Guide The Dhammapada

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Tag: dhammapada filters: all blogs quotes talks pictures video resources discussion. Saddhamma Pradeep Retreat Center Dh. Subhuti with Dh. Verse Anekajatisamaram Sandhavissam anibbisam dukkha jati punapunam Many a birth have I undergone in this process of faring on in the round of conditioned existence , seeking the builder of the house and not finding him. Painful is such repeated birth: Verse Gahakaraka! Read more about Dh. Maitriveer Nagarjun Kalyana Mitra retreat Buddhagaya share.

In the second of our puja evenings Vidyatara led a Dhammapada Puja with a two part Shakyamuni mantra and the Indian Shakyamuni mantra.

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Here they are, along with the shrine salutation and the Refuges and Precepts. Read more about Day 3: Chanting from the Dhammapada Puja share. Verses From the Dhammapada as you've never seen them before By Candradasa on Wed, 26 Feb, - The first of two videos today, each taking a different experimental path to exploring the life and teachings of the Buddha and why they are relevant to us today.

We are the spiritual amphibians, swimming, and feeling more at home in the waters of sa. What we are up against is ourselves; we are our own worst enemy, as one of the most famous verses of all makes clear:. Though one should conquer in battle thousands upon thousands of men, yet he who conquers himself is truly the greatest in battle.

Images of taming and curbing, restraining this wild beast of our lower self, proliferate; there is a marked sense of turmoil, of the turbulent movement of struggle, of striving to hold in check what is slipping out of control. When she tells the Buddha the story, he utters this same verse. Yet all this struggle and strife that the many images of vigorous restraint suggest, is, it seems, only one aspect of the enterprise to direct our spiritual life onto the right lines.


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The chief battle strategy the Buddha recommends is, ironically after all those figures of conflict and conquest , the non-violent response. He has mentioned it before in the first section where he says that hatred does not cease with hatred, but only with love.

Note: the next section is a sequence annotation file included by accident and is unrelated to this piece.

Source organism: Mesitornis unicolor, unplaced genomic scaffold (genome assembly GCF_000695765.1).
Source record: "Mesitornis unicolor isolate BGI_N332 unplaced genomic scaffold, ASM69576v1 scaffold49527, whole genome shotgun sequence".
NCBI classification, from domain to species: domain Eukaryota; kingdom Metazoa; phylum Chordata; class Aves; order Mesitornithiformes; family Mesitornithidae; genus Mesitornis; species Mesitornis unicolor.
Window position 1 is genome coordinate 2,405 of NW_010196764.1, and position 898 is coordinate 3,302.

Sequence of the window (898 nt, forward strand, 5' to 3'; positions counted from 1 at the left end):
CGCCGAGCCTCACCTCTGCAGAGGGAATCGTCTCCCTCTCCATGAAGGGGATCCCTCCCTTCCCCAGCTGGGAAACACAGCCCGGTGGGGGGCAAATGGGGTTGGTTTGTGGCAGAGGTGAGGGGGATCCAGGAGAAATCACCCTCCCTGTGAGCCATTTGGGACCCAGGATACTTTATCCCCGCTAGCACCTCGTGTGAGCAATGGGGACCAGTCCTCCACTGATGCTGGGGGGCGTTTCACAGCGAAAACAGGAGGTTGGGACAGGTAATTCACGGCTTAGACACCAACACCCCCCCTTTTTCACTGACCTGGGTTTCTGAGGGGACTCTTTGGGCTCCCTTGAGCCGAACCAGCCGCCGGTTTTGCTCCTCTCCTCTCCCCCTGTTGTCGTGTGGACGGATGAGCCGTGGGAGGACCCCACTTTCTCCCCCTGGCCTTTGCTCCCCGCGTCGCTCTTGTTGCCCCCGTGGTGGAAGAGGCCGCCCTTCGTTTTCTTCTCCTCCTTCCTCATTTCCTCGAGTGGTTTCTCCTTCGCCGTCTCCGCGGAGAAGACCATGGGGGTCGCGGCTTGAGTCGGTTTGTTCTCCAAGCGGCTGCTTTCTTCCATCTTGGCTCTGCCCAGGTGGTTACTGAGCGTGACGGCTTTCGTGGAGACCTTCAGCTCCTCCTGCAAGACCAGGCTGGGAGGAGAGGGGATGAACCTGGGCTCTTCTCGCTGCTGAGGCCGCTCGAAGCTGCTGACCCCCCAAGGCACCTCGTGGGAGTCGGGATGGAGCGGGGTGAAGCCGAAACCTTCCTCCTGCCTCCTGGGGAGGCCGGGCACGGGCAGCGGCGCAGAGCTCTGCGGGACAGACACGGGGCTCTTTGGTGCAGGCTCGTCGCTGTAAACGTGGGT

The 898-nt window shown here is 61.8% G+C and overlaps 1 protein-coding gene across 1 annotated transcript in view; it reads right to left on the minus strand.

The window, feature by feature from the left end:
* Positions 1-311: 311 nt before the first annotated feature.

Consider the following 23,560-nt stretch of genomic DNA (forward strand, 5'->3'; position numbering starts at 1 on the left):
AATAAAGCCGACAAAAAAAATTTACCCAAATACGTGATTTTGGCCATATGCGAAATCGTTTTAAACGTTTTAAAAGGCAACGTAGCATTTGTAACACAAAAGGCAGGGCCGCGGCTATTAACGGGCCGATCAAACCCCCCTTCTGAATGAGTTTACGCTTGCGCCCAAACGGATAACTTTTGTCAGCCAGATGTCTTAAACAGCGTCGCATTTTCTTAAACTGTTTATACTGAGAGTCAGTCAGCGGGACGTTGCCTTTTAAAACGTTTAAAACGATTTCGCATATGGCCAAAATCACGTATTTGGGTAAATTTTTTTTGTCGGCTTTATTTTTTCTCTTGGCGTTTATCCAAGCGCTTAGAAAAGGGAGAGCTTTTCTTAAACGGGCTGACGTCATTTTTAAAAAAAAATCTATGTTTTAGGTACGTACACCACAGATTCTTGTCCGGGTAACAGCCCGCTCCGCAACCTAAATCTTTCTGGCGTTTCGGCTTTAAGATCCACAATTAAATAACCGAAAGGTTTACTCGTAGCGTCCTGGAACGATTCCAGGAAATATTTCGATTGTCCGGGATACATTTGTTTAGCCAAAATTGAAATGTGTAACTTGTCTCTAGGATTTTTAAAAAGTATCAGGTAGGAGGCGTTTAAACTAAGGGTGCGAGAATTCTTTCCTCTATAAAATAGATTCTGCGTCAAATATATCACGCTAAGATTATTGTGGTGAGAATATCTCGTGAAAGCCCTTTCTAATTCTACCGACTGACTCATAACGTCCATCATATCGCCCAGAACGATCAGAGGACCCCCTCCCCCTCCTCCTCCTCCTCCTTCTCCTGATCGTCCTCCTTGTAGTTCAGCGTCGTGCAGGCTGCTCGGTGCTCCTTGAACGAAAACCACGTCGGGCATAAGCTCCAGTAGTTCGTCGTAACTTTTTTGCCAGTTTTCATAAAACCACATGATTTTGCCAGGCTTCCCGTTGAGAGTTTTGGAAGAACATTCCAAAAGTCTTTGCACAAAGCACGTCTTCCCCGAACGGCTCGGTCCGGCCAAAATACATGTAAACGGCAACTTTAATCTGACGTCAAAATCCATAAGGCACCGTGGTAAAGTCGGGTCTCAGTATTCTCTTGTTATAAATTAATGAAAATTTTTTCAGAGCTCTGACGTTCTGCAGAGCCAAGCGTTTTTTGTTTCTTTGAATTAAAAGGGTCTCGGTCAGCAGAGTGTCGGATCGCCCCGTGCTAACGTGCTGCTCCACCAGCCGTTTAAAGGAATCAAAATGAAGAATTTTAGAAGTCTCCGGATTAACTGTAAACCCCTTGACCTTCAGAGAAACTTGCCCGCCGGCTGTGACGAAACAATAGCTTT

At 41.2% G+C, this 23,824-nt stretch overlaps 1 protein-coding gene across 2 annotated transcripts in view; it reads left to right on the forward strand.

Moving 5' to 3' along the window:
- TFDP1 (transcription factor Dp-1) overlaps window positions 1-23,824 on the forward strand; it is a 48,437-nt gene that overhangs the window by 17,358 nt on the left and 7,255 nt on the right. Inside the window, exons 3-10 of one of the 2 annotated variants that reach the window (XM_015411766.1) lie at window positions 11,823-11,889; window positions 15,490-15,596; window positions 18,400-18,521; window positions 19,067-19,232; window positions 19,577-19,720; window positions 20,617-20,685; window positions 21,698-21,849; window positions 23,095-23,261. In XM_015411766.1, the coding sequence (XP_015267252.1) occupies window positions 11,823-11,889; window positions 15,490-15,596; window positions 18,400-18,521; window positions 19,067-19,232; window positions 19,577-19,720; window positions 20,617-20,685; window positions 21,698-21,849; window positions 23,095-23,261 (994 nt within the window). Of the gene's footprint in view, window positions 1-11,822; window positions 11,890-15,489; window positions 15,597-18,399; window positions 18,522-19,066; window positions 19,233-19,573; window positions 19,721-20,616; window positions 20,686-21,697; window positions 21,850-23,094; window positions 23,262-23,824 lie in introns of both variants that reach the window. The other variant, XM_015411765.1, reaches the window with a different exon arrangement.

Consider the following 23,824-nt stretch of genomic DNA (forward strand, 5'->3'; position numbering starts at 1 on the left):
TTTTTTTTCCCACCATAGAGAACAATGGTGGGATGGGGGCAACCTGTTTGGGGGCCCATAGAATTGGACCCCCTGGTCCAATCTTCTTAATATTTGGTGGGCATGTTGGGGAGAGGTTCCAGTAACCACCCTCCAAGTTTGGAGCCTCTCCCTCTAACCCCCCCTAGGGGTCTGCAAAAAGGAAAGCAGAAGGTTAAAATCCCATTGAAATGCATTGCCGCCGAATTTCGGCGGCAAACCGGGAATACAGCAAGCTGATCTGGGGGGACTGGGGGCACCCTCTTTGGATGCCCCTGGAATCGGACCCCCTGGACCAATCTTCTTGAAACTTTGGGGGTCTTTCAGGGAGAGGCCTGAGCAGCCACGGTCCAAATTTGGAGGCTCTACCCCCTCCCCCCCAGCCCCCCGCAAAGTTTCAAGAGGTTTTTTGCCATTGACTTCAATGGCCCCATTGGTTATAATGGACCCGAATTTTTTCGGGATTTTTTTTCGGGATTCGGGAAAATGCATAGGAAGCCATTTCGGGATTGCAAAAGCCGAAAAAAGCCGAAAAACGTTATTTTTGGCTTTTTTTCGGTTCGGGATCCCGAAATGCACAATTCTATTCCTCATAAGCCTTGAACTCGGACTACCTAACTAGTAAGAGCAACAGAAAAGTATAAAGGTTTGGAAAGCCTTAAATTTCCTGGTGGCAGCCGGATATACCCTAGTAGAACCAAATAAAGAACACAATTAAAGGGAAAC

Again, in the section on Anger, he points to opposites as the most effective weapons for the overcoming a particular vice. But no, the most effective antidote is gentle, peaceful, beneficent. The peaceful, in the end, prove stronger than the warlike. This strategy of availing oneself of the opposite is that of the spiritual hero in the Appamaada Vagga , who drives out unmindfulness by means of mindfulness.

It is worth quoting the verse in full to get a feel for the rhythm of his climb to the Summit of Wisdom:. As a dweller in the mountains looks down on those who live in the valley, so the spiritually mature person, the hero free from sorrow, having driven out unmindfulness by means of mindfulness, ascends to the Palace of Wisdom and looks down at the sorrowful, spiritually immature multitude below. This has a smoother, more graceful feel to it than the more tortuous spiritual ascent described by the English poet, John Donne:.

On a huge hill,. Cragged, and steep, Truth stands, and he that will. Reach her, about must, and about must go. Once the victory, in the sense of Nirvaa. As is the case with water, there is an ambivalence with respect to the images of fire. Twice the Buddha resorts to a graphic and more drastic image to draw attention to the dangers of unmindfulness :. The element air features less than either water or fire, but it is the first to make its appearance. Not only that, but it is the fragrance of virtue that blows amongst the highest of the gods.

The earth element is also pervasive, mainly in the form of what we might term nature images. We have already had the weak tree and the rocky mountain peak. The fourth chapter is all about flowers.

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Dhammapada: Buddha's Path of Wisdom